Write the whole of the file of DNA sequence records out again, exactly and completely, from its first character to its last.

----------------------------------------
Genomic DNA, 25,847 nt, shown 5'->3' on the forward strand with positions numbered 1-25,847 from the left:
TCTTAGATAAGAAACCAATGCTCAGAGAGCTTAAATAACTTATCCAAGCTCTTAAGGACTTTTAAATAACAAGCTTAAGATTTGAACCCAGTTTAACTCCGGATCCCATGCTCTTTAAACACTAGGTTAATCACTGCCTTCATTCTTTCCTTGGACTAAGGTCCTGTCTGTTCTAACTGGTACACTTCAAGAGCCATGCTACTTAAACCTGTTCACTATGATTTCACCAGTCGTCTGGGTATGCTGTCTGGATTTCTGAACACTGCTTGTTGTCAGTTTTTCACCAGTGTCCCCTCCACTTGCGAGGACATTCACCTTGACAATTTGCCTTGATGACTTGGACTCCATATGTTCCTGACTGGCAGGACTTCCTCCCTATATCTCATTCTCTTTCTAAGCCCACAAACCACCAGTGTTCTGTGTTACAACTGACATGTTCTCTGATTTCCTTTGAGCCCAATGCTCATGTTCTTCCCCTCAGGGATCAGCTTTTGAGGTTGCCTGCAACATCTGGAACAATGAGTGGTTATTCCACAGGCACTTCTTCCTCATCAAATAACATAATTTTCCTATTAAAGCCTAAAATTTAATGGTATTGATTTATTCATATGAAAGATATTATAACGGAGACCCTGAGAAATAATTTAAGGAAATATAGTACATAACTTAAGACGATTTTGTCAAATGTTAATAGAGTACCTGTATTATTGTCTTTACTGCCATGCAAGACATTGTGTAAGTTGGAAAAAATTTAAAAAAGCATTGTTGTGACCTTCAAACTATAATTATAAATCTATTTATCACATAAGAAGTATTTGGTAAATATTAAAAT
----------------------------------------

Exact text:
Genomic DNA, 25,847 nt, shown 5'->3' on the forward strand with positions numbered 1-25,847 from the left:
TCTTAGATAAGAAACCAATGCTCAGAGAGCTTAAATAACTTATCCAAGCTCTTAAGGACTTTTAAATAACAAGCTTAAGATTTGAACCCAGTTTAACTCCGGATCCCATGCTCTTTAAACACTAGGTTAATCACTGCCTTCATTCTTTCCTTGGACTAAGGTCCTGTCTGTTCTAACTGGTACACTTCAAGAGCCATGCTACTTAAACCTGTTCACTATGATTTCACCAGTCGTCTGGGTATGCTGTCTGGATTTCTGAACACTGCTTGTTGTCAGTTTTTCACCAGTGTCCCCTCCACTTGCGAGGACATTCACCTTGACAATTTGCCTTGATGACTTGGACTCCATATGTTCCTGACTGGCAGGACTTCCTCCCTATATCTCATTCTCTTTCTAAGCCCACAAACCACCAGTGTTCTGTGTTACAACTGACATGTTCTCTGATTTCCTTTGAGCCCAATGCTCATGTTCTTCCCCTCAGGGATCAGCTTTTGAGGTTGCCTGCAACATCTGGAACAATGAGTGGTTATTCCACAGGCACTTCTTCCTCATCAAATAACATAATTTTCCTATTAAAGCCTAAAATTTAATGGTATTGATTTATTCATATGAAAGATATTATAACGGAGACCCTGAGAAATAATTTAAGGAAATATAGTACATAACTTAAGACGATTTTGTCAAATGTTAATAGAGTACCTGTATTATTGTCTTTACTGCCATGCAAGACATTGTGTAAGTTGGAAAAAATTTAAAAAAGCATTGTTGTGACCTTCAAACTATAATTATAAATCTATTTATCACATAAGAAGTATTTGGTAAATATTAAAAT